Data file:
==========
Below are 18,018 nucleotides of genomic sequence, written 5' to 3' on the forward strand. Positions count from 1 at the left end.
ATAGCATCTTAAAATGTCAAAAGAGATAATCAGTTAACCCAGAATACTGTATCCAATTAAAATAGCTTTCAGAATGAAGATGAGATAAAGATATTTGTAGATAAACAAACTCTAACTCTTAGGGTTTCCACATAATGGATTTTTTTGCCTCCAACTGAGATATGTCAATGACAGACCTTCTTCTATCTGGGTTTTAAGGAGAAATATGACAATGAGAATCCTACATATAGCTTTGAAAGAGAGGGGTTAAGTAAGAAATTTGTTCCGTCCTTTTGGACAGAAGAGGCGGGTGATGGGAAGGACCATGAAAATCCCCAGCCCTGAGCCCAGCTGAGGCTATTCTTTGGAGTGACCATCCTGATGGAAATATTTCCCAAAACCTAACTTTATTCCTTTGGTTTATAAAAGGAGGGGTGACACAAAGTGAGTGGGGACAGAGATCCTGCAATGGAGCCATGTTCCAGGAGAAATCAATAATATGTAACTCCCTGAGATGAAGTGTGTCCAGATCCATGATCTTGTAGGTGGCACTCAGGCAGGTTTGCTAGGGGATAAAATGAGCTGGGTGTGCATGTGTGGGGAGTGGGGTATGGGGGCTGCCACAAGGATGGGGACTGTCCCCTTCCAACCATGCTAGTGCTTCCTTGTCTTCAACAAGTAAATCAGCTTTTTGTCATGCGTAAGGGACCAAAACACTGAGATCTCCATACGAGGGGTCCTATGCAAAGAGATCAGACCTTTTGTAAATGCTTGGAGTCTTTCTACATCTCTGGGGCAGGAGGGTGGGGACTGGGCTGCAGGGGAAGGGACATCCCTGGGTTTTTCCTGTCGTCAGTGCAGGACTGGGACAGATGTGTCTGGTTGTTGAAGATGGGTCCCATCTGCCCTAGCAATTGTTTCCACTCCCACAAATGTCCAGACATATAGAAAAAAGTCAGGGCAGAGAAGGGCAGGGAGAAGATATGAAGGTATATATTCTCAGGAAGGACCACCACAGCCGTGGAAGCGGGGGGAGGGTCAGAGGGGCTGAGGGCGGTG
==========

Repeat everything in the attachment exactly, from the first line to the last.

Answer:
Below are 18,018 nucleotides of genomic sequence, written 5' to 3' on the forward strand. Positions count from 1 at the left end.
ATAGCATCTTAAAATGTCAAAAGAGATAATCAGTTAACCCAGAATACTGTATCCAATTAAAATAGCTTTCAGAATGAAGATGAGATAAAGATATTTGTAGATAAACAAACTCTAACTCTTAGGGTTTCCACATAATGGATTTTTTTGCCTCCAACTGAGATATGTCAATGACAGACCTTCTTCTATCTGGGTTTTAAGGAGAAATATGACAATGAGAATCCTACATATAGCTTTGAAAGAGAGGGGTTAAGTAAGAAATTTGTTCCGTCCTTTTGGACAGAAGAGGCGGGTGATGGGAAGGACCATGAAAATCCCCAGCCCTGAGCCCAGCTGAGGCTATTCTTTGGAGTGACCATCCTGATGGAAATATTTCCCAAAACCTAACTTTATTCCTTTGGTTTATAAAAGGAGGGGTGACACAAAGTGAGTGGGGACAGAGATCCTGCAATGGAGCCATGTTCCAGGAGAAATCAATAATATGTAACTCCCTGAGATGAAGTGTGTCCAGATCCATGATCTTGTAGGTGGCACTCAGGCAGGTTTGCTAGGGGATAAAATGAGCTGGGTGTGCATGTGTGGGGAGTGGGGTATGGGGGCTGCCACAAGGATGGGGACTGTCCCCTTCCAACCATGCTAGTGCTTCCTTGTCTTCAACAAGTAAATCAGCTTTTTGTCATGCGTAAGGGACCAAAACACTGAGATCTCCATACGAGGGGTCCTATGCAAAGAGATCAGACCTTTTGTAAATGCTTGGAGTCTTTCTACATCTCTGGGGCAGGAGGGTGGGGACTGGGCTGCAGGGGAAGGGACATCCCTGGGTTTTTCCTGTCGTCAGTGCAGGACTGGGACAGATGTGTCTGGTTGTTGAAGATGGGTCCCATCTGCCCTAGCAATTGTTTCCACTCCCACAAATGTCCAGACATATAGAAAAAAGTCAGGGCAGAGAAGGGCAGGGAGAAGATATGAAGGTATATATTCTCAGGAAGGACCACCACAGCCGTGGAAGCGGGGGGAGGGTCAGAGGGGCTGAGGGCGGTG